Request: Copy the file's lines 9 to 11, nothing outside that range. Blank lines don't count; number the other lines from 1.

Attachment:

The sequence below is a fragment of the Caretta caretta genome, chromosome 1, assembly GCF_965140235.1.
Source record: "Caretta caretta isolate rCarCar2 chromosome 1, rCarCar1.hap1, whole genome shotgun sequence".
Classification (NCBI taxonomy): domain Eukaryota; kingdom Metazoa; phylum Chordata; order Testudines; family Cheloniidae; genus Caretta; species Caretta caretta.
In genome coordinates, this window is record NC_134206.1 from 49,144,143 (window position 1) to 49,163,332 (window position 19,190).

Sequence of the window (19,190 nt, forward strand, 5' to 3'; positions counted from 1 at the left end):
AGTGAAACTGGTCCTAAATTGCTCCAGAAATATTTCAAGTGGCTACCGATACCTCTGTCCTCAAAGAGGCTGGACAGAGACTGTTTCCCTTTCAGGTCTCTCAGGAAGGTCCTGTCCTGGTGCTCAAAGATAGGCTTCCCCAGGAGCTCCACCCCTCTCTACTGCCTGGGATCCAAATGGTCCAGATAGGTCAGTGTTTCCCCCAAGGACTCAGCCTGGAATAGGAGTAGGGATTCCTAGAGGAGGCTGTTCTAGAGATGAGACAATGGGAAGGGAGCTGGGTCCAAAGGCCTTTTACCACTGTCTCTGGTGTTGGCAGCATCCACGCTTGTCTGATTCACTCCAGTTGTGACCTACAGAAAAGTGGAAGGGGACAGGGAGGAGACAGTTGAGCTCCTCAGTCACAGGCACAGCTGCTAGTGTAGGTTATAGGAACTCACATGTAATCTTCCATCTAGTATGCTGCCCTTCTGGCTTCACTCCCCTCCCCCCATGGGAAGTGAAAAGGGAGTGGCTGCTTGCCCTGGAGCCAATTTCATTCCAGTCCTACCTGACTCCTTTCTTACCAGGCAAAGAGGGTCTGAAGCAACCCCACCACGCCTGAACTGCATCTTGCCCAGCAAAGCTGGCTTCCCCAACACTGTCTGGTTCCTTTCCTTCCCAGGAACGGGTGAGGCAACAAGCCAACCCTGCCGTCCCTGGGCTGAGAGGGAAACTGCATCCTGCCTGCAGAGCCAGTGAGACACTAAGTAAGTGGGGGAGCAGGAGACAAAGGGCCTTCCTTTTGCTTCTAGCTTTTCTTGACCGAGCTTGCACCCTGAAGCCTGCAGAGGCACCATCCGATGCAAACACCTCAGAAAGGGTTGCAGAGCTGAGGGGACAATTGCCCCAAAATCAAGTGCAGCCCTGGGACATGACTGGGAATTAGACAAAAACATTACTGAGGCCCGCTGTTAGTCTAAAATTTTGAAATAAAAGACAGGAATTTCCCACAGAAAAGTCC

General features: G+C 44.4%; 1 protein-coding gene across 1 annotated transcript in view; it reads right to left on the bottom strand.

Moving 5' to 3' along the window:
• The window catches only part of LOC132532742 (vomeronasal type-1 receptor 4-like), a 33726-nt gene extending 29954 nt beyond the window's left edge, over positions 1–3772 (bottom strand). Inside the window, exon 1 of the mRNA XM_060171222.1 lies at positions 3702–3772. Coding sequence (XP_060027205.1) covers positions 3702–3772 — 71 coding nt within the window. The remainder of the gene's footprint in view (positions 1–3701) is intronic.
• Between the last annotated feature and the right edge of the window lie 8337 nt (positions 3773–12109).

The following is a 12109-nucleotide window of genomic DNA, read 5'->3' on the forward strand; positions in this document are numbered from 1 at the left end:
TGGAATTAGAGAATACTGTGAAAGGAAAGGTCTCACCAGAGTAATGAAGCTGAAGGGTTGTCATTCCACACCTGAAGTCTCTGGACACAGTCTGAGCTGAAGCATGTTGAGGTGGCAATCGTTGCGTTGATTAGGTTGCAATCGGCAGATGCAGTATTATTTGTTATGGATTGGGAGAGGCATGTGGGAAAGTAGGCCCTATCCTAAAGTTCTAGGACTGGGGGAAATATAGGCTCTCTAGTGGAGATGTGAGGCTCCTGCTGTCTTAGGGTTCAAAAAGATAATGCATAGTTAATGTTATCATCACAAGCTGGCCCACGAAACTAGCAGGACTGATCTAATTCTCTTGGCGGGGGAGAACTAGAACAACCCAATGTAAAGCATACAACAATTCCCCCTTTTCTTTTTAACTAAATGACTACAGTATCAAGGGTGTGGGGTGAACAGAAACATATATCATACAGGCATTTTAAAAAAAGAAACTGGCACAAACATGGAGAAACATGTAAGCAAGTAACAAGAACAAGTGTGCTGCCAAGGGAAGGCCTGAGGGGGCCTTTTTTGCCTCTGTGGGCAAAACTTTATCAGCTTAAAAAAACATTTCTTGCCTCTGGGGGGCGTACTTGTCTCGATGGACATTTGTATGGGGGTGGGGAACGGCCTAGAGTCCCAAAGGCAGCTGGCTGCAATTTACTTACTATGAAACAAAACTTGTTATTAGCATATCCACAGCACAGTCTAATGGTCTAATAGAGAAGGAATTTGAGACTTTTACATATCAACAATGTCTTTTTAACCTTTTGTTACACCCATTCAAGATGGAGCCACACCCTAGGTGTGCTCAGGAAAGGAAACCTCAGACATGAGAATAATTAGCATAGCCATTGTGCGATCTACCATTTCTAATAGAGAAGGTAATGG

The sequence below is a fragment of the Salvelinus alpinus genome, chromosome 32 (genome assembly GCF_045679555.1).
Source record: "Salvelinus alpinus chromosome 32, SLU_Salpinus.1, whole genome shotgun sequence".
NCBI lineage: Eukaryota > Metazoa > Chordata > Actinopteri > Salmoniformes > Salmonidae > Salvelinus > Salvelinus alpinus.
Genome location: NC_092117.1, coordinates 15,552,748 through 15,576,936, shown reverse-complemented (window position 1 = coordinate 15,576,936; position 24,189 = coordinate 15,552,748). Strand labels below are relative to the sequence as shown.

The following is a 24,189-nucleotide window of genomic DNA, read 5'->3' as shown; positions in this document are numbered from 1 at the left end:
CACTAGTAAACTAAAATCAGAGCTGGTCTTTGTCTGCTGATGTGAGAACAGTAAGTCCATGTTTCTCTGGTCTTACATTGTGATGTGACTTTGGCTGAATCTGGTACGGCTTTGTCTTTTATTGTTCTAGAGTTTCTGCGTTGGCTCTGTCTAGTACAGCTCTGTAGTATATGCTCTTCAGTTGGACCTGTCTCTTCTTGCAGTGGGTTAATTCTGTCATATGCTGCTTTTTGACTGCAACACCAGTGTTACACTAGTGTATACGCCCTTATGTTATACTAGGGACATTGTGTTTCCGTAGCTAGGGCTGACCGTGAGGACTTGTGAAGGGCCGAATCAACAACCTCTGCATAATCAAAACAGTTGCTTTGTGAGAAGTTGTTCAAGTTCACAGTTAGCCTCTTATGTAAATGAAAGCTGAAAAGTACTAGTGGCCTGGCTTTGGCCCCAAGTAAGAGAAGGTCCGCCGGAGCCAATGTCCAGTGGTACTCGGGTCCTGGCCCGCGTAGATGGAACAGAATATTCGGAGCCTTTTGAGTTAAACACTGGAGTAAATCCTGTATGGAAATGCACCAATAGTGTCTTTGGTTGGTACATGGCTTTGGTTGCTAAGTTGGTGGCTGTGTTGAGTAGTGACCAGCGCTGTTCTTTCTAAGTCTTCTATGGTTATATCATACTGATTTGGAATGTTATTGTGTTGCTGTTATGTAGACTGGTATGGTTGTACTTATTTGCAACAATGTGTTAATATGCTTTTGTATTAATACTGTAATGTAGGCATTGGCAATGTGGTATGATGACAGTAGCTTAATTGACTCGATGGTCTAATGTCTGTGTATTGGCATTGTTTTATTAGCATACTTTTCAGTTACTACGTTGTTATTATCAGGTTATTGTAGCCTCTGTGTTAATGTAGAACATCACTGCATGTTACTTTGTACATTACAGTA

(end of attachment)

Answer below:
• The window catches only part of LOC132532742 (vomeronasal type-1 receptor 4-like), a 33726-nt gene extending 29954 nt beyond the window's left edge, over positions 1–3772 (bottom strand). Inside the window, exon 1 of the mRNA XM_060171222.1 lies at positions 3702–3772. Coding sequence (XP_060027205.1) covers positions 3702–3772 — 71 coding nt within the window. The remainder of the gene's footprint in view (positions 1–3701) is intronic.
• Between the last annotated feature and the right edge of the window lie 8337 nt (positions 3773–12109).

The following is a 12109-nucleotide window of genomic DNA, read 5'->3' on the forward strand; positions in this document are numbered from 1 at the left end: